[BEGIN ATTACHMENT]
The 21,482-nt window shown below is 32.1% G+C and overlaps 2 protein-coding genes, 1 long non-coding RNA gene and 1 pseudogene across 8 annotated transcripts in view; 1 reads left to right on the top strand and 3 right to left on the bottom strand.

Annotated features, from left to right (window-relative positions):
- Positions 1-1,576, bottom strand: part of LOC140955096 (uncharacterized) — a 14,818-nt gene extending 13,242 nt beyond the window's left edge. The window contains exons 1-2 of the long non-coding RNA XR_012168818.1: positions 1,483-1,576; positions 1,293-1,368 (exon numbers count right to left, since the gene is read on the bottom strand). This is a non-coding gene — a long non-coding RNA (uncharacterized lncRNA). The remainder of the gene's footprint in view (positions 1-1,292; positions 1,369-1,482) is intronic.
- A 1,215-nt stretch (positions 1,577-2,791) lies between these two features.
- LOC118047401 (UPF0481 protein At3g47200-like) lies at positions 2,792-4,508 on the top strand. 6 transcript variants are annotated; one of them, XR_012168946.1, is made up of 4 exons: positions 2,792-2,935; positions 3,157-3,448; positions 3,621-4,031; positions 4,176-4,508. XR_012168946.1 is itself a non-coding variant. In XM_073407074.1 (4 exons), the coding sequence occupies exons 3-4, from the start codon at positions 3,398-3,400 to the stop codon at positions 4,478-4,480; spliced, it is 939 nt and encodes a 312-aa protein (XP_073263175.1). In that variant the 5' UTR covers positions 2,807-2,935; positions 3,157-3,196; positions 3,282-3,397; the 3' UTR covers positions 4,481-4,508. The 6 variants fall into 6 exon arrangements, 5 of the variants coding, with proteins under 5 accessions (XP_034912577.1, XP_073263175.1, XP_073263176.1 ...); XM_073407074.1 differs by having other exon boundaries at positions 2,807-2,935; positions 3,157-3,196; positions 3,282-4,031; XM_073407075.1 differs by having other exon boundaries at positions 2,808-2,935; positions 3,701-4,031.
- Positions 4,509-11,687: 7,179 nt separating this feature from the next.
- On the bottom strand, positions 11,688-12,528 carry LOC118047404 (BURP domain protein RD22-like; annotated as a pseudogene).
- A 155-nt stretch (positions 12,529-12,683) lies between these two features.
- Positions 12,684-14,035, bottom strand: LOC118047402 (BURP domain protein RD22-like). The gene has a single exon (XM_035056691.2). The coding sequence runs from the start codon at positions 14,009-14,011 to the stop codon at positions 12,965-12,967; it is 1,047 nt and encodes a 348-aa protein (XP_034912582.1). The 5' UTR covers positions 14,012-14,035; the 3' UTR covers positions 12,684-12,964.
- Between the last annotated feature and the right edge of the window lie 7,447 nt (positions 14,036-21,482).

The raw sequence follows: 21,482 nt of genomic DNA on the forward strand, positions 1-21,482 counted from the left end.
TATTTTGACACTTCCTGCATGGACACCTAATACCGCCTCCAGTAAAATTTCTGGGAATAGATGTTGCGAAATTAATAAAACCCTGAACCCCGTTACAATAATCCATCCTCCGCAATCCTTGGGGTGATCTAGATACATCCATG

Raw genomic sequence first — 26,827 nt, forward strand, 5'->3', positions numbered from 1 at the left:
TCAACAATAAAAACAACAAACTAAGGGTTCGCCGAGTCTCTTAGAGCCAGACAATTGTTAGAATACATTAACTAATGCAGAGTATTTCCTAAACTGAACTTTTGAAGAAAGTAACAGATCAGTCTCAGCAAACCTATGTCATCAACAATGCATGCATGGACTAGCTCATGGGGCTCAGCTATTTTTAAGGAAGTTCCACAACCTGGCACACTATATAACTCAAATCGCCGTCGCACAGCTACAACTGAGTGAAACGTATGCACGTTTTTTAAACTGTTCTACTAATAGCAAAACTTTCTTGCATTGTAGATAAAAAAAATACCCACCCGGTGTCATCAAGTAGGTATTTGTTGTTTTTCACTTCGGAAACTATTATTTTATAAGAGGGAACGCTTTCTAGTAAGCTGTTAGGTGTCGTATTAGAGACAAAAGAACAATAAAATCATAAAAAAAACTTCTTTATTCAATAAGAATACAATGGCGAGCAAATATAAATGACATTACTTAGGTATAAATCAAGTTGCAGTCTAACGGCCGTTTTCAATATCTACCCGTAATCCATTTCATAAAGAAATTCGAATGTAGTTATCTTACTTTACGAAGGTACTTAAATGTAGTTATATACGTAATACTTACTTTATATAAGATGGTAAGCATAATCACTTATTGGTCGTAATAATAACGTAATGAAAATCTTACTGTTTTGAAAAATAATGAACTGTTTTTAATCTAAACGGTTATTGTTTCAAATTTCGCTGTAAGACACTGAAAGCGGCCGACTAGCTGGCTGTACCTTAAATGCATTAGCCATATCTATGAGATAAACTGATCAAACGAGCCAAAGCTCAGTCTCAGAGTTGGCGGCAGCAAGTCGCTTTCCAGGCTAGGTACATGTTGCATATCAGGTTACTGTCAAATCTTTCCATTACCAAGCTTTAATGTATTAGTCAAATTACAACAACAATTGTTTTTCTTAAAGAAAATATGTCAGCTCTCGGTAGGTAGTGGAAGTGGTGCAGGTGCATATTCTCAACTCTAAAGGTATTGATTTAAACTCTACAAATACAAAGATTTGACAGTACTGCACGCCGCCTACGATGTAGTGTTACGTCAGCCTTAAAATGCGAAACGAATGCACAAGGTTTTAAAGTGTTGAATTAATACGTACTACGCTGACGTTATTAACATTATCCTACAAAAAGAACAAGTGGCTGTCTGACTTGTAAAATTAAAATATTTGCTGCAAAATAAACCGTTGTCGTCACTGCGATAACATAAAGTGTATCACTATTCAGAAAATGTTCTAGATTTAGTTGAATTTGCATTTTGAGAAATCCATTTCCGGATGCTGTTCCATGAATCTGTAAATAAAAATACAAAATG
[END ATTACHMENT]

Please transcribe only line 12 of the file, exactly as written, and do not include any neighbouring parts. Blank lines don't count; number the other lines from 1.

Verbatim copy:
TATTTTGACACTTCCTGCATGGACACCTAATACCGCCTCCAGTAAAATTTCTGGGAATAGATGTTGCGAAATTAATAAAACCCTGAACCCCGTTACAATAATCCATCCTCCGCAATCCTTGGGGTGATCTAGATACATCCATG